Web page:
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Vitamin E is a fat-soluble vitamin.
Vitamin E is an antioxidant that protects body tissue from damage caused by substances called free radicals. Free radicals can harm cells, tissues, and organs. They are believed to play a role in certain conditions related to aging.
The body also needs vitamin E to help keep the immune system strong against viruses and bacteria.
Vitamin E is also important in the formation of red blood cells and it helps the body use vitamin K. It also helps widen blood vessels and keep blood from clotting inside them.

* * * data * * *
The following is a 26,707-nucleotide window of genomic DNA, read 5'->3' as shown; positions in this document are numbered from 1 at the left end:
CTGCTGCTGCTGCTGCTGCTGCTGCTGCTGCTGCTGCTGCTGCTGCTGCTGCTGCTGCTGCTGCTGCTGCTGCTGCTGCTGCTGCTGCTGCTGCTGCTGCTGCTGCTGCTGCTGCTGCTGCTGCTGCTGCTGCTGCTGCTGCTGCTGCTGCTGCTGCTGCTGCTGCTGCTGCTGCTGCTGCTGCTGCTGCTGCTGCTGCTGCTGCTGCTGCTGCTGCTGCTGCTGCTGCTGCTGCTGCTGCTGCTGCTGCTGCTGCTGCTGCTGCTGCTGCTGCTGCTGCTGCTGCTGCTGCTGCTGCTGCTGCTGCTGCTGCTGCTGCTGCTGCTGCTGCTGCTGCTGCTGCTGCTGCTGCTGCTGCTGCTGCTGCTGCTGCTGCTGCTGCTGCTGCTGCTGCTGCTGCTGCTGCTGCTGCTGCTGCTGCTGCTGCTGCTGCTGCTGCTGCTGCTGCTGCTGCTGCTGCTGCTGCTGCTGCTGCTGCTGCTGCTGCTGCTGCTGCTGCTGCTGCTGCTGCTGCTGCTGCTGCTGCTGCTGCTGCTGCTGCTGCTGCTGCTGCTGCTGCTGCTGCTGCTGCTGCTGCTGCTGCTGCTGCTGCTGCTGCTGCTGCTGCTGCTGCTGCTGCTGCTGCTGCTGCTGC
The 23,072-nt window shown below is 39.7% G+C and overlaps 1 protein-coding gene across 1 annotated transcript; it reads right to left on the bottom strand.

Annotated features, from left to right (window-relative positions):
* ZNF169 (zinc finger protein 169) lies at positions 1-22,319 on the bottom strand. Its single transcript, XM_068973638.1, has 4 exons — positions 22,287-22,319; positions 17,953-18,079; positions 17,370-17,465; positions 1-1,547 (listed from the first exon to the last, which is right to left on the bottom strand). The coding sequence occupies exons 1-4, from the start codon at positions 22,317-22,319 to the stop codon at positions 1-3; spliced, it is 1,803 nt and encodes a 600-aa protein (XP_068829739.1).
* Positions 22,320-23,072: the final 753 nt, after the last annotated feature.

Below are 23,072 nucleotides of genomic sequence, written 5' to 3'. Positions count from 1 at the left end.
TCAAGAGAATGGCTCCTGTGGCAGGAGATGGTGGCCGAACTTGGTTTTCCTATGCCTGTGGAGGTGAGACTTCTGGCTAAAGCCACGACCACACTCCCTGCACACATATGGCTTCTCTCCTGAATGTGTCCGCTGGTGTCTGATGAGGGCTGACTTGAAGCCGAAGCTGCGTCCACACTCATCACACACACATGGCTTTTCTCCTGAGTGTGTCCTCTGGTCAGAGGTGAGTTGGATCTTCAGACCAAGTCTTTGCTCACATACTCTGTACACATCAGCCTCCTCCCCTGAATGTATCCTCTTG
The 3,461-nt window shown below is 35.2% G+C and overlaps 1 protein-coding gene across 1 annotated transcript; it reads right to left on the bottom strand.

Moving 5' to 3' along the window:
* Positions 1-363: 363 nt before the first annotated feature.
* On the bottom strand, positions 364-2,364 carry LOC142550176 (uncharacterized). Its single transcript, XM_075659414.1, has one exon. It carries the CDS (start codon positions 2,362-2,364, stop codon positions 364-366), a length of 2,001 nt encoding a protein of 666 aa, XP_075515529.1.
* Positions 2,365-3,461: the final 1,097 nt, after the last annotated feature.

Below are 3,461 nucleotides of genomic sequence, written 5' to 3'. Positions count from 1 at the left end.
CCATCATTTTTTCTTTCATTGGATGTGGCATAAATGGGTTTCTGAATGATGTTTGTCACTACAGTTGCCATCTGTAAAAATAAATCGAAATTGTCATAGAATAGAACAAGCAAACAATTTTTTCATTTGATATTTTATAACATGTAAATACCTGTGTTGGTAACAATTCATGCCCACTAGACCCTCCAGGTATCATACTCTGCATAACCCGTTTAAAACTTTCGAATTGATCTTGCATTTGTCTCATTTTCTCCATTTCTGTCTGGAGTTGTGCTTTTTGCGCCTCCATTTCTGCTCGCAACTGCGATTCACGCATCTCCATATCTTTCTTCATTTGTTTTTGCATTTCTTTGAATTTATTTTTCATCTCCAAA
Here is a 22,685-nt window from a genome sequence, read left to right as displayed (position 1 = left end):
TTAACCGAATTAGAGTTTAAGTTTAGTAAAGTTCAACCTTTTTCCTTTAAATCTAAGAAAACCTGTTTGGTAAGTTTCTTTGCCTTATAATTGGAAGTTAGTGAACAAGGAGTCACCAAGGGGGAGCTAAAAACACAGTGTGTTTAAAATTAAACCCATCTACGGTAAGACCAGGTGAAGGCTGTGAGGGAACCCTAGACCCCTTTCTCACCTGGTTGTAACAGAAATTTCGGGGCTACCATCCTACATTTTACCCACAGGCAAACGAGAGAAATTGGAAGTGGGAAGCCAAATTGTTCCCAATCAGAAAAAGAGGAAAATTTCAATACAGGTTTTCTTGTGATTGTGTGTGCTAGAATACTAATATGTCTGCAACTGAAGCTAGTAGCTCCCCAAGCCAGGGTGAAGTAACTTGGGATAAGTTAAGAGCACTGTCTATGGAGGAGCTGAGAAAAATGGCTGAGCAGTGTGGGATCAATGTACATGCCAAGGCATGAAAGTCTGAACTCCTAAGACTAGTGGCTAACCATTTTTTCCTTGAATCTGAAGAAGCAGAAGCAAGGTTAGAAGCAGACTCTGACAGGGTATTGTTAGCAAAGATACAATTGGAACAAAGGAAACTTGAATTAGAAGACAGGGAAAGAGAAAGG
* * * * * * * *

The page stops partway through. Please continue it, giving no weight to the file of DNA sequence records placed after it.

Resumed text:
Cells use vitamin E to interact with each other and carry out many important functions.
Whether vitamin E can prevent cancer, heart disease, dementia, liver disease, and stroke is still not known.
Escott-Stump S, ed. Nutrition and Diagnosis-Related Care. 6th ed. Philadelphia, Pa: Lippincott Williams & Wilkins; 2008.
Sarubin Fragaakis A, Thomson C. The Health Professional's Guide to Popular Dietary Supplements. 3rd ed. Chicago, IL: American Dietetic Association; 2007.
Institute of Medicine, Food and Nutrition Board. Dietary Reference Intake: Vitamin C, Vitamin E, Selenium, and Carotenoids. National Academy Press, Washington, DC, 2000.
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